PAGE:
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  This Century's Top Ten Construction Projects

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This Century's Top Ten Construction Projects
December 9, 1999

Grand Coulee still the mightiest of them all

'And on up the river is Grand Coulee Dam. . . The mightiest thing ever built by a man.'

Dates: 1933-1983
Cost: $1.1 billion
Contractor: MWAK and Consolidated Builders Inc.
Amazing Fact: There is enough concrete in the dam to build a standard six-foot sidewalk around the world at the equator.

No human endeavor has altered the Northwest as much as Grand Coulee Dam.

While it is the Puget Sound region's high-tech economy that today is the focus of commerce in the Northwest, it was harnessing the Columbia River's might that made the region an economic powerhouse. And Grand Coulee Dam which at 12 million cubic yards of concrete is the largest concrete structure in the United States was the cornerstone of the engineering feat.

Grand Coulee Dam
Bird's eye view of the Grand Coulee Dam, in 1979. Built with enough concrete to pave a 16-foot-wide highway from Seattle to New York, it is the largest concrete structure in the world.
It's little wonder that DJC readers tabbed the dam as the Project of the Century. It generates more power than a million locomotives and is the third largest hydroelectric facility in the world. These and other factors make it extraordinary compared to even the other mega works on the Projects of the Century list.

"It's difficult to choose among such a significant mix of power," wrote reader Steve Goldblatt, a University of Washington professor. "Most influential? Grand Coulee."

The dam even is immortalized in Washington state's official folk song, "Roll On, Columbia, Roll On," by legendary balladeer Woody Guthrie. In one verse Guthrie succinctly explains the momentousness of the dam:

    "And on up the river is Grand Coulee Dam
    The mightiest thing ever built by a man
    To run the great factories and water the land
    So roll on, Columbia, roll on."

DJC readers cited the immense significance of the dam. Ron Egge of Wilder Construction called it "one of the most economically beneficial construction projects ever built in the world."

Not everyone, however, hailed the project. One reader, Rob Pruitt of the Austin Co., called Grand Coulee Dam "one of the worst affronts to the environment of this century" and wrote that it helps irrigate land that "should never have been irrigated."

William M. Clapp, an attorney from Ephrata, first proposed damming the Columbia below the Grand Coulee in 1917, according to the U.S. Bureau of Reclamation, which manages the dam. Initially, the dam's primary purpose was irrigation.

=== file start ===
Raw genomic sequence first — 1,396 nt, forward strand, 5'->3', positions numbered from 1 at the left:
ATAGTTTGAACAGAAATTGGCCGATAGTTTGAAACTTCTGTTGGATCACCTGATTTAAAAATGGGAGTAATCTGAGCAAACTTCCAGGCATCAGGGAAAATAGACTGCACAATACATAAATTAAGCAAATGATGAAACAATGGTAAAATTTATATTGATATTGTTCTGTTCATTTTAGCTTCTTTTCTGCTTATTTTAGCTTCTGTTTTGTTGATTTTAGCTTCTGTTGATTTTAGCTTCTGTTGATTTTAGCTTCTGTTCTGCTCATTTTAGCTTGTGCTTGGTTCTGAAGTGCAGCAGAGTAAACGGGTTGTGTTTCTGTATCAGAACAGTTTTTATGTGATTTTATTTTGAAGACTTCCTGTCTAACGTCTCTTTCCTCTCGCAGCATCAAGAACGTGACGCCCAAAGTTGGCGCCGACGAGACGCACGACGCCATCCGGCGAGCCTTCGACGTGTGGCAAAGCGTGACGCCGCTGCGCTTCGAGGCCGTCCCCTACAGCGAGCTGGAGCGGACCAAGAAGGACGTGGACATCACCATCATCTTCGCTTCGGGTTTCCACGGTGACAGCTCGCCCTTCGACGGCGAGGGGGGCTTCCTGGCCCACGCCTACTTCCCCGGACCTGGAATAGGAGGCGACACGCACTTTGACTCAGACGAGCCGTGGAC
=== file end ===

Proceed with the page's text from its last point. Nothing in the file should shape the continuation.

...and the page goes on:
Work progressed slowly. Studies were done in the 1920s, and the federal Corps of Engineers issued in 1931 a report favoring construction. The world was mired in the Great Depression, and politicians viewed the dam as an economic development bonanza.

Big cement mixer
This bellowing structure was the largest cement mixer in the world at the time. It could produce 16,000 cubic yards cement in 21 hours.
First the state of Washington pledged $377,000, peanuts compared to President Franklin D. Roosevelt's promise to provide initial funding of $63 million to begin work on the dam as a Public Works Administra-tion project. It took nine years to build. In the midst of the work a front-page DJC story proclaimed it the "World's Greatest Construction Project."

The dam is 46-stories high and runs the length of 14 city blocks. With 11.25 million cubic yards of concrete enough to pave a 16-foot-wide highway from Seattle to New York it is the world's largest concrete structure.

Of the thousands of laborers, 81 died.

By 1941, the main dam was essentially finished. At the time irrigation took a back seat because of World War II. The electricity generated by the dam was used to fuel the Northwest's aluminum industry, a vital cog in the war effort. Work resumed on the irrigation component after the Allies vanquished the Axis powers.

Today, Grand Coulee Dam irrigates 500,000 acres of farmland in the Columbia Basin, and it can generate nearly 6.5 million kilowatts of electricity, making it the largest hydroelectric producer in the U.S. The dam's other asset is that it regulates the Columbia's highly variable flow and provides flood control.

So roll on, Columbia, roll on.

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